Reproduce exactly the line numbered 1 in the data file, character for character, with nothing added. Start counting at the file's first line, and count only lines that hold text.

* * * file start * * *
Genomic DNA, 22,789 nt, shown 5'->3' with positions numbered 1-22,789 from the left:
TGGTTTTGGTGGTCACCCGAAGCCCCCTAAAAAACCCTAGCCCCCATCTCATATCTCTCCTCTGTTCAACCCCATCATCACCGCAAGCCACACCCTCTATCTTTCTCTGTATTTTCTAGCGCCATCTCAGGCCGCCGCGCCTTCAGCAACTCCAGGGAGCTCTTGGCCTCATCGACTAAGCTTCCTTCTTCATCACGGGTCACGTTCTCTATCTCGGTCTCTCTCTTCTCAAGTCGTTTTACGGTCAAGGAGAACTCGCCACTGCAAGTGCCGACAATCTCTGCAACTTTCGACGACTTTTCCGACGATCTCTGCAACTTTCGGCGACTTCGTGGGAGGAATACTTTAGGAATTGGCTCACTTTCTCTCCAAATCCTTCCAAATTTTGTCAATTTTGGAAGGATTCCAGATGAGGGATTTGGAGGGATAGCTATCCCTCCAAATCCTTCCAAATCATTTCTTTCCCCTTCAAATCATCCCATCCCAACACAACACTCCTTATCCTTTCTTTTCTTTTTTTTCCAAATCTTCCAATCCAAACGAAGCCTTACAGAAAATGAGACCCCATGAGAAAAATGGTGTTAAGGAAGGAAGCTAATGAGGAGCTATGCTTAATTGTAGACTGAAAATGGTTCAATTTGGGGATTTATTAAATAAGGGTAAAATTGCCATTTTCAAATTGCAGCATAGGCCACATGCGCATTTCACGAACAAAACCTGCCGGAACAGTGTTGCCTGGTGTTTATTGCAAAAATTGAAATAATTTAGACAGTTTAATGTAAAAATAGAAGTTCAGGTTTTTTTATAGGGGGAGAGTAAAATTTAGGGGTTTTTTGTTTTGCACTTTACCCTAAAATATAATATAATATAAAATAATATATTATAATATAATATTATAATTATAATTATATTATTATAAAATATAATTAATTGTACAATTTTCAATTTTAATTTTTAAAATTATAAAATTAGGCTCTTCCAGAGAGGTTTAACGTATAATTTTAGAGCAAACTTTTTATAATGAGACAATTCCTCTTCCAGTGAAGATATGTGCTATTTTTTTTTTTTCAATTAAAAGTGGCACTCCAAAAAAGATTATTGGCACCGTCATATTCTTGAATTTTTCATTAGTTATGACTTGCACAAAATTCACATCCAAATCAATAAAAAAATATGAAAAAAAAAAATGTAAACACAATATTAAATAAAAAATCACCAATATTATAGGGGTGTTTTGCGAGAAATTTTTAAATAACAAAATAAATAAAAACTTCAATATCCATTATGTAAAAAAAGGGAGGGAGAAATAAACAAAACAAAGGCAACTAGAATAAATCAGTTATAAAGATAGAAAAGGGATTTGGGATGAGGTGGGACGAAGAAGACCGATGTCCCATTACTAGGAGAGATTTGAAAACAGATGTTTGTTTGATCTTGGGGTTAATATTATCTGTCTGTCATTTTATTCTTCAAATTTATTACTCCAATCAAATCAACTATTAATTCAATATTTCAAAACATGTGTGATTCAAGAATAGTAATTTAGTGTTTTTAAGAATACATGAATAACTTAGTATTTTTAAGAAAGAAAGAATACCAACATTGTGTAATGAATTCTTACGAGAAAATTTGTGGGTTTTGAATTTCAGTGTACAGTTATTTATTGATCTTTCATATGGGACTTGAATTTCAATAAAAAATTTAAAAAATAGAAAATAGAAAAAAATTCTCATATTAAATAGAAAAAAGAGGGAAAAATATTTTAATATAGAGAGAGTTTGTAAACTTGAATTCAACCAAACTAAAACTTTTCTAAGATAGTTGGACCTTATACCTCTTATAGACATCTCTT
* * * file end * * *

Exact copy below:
Genomic DNA, 22,789 nt, shown 5'->3' with positions numbered 1-22,789 from the left: